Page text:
SIDS was twice as frequent at weekends (found dead Saturday – Monday mornings) compared to weekdays (p<0.02), and significantly more common compared to reference deaths (p<0.002)…. While sharing a place of sleep per se may not increase the risk of death, our findings may be linked to factors such as habitual smoking, consumption of alcohol or illicit drugs as reported in case-control studies.
An extra-ordinary range of dyadic behaviours can be observed: the infant and mother start to synchronise their sleep states; move towards each other or away from each other as dictated by temperature (and babies demonstrably do not overheat in this situation); breast feeding can take place without either party being technically awake; and both parties touch each other, particularly the mother touching the baby.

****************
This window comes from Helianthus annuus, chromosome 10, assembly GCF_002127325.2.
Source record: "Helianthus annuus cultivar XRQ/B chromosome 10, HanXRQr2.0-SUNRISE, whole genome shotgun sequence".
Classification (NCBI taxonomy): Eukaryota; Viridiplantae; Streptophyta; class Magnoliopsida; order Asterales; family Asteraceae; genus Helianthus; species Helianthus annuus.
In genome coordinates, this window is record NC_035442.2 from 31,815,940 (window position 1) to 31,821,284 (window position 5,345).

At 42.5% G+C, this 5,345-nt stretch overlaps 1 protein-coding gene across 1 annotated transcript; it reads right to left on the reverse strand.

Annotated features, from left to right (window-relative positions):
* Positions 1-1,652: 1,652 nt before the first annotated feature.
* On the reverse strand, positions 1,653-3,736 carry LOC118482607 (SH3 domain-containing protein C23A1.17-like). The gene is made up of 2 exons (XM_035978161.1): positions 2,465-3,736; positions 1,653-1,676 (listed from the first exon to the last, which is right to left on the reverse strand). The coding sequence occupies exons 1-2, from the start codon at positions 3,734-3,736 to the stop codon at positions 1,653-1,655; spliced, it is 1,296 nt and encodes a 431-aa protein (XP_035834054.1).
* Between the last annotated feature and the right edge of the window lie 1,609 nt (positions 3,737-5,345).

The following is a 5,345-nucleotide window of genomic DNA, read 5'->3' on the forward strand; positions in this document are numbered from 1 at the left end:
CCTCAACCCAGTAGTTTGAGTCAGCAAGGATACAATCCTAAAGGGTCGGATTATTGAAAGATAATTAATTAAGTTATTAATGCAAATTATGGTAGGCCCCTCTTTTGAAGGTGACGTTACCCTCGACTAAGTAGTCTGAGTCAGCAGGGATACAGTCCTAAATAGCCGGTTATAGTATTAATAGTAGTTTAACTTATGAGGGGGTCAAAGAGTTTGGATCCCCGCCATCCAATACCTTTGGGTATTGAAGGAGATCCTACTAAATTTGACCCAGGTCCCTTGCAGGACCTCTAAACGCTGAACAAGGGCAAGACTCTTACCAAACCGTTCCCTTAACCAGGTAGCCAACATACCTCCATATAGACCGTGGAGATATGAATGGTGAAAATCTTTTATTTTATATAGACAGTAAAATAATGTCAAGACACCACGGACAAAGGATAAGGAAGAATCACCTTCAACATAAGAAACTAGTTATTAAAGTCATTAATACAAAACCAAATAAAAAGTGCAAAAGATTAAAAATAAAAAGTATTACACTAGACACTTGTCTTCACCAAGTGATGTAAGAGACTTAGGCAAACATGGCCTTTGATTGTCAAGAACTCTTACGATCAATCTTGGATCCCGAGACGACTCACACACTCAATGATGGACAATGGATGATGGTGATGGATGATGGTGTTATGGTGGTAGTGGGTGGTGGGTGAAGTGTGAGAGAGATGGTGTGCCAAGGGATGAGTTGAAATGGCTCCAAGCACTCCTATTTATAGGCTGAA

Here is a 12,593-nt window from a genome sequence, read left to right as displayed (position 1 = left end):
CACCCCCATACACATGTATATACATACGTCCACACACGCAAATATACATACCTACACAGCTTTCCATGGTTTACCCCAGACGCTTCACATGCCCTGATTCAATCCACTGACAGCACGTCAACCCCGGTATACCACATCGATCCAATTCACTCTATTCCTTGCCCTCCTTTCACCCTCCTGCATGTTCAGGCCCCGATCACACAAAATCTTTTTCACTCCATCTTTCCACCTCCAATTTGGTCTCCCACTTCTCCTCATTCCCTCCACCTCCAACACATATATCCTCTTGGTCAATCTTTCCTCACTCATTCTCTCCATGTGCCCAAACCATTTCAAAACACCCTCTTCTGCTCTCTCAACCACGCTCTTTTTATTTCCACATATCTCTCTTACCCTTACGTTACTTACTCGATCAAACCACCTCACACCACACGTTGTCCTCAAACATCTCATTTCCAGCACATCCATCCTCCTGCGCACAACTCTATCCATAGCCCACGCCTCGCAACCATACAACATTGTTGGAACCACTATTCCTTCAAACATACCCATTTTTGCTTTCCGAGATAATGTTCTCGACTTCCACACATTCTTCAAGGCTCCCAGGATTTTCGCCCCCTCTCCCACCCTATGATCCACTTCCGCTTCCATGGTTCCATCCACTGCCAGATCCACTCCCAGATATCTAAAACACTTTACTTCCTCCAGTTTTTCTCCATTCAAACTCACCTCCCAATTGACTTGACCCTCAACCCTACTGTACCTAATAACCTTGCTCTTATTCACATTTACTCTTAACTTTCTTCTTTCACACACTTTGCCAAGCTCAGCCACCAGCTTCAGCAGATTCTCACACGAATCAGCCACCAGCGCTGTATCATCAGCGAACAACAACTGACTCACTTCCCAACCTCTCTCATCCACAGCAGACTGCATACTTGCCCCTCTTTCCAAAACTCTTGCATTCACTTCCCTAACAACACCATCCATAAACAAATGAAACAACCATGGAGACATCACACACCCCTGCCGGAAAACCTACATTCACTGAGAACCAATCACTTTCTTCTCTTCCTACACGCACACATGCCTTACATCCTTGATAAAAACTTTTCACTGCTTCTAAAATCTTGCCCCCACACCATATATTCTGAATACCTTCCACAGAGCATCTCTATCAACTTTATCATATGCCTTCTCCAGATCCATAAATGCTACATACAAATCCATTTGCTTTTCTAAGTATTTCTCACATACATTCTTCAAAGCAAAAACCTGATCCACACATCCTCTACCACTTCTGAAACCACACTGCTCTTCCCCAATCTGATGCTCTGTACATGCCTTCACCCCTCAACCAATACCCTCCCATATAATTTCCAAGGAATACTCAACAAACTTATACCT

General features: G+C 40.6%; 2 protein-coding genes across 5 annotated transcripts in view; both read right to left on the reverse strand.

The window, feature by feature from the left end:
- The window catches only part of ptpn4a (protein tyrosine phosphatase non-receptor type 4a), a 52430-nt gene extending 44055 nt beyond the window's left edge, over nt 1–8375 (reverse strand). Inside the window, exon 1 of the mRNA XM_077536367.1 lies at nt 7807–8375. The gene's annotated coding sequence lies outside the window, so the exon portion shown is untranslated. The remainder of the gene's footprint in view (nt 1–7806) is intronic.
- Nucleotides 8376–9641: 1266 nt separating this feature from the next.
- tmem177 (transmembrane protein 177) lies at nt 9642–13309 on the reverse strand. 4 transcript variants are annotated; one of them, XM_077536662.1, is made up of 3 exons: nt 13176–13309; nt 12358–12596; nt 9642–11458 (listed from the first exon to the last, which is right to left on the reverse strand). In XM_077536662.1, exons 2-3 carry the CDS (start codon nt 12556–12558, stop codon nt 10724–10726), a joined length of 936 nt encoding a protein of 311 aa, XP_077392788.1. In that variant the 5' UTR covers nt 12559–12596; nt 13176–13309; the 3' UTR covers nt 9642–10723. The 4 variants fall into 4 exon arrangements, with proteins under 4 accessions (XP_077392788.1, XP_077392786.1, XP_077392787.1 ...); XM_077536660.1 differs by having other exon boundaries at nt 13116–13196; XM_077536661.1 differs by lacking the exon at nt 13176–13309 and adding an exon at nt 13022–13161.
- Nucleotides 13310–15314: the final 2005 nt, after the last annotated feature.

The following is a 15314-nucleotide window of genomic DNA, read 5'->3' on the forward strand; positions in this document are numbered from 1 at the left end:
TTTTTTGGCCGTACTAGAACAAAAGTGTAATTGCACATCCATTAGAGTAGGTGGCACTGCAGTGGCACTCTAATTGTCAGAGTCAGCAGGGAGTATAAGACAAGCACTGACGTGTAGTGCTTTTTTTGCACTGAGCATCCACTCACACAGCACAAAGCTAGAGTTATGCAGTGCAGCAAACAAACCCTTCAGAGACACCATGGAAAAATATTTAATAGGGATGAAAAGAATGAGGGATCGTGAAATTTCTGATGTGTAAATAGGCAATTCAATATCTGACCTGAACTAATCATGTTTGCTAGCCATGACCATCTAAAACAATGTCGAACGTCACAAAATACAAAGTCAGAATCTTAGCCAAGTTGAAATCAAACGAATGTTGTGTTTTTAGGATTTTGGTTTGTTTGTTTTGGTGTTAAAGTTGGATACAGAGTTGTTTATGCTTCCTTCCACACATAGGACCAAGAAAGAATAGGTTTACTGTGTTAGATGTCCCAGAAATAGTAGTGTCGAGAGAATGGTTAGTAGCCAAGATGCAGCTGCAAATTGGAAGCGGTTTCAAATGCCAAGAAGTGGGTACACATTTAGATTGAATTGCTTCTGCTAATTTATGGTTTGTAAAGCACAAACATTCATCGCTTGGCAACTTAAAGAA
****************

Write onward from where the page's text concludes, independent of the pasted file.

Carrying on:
It is clear from the work so far that we are only just beginning to unravel the complexities of bed-sharing behaviour, and that without such an understanding, simplistic descriptions such as ‘‘safe’’ or ‘‘hazardous’’ are meaningless. Archives of Disease in Childhood 2004;89:1082-1083
Infant sleep, breathing, arousal and thermoregulation all evolved in the context of continuous parental contact and no evidence has been produced on the benefits of solitary sleeping arrangements. Ethnicity and the sudden infant death syndrome: important clues from anthropology.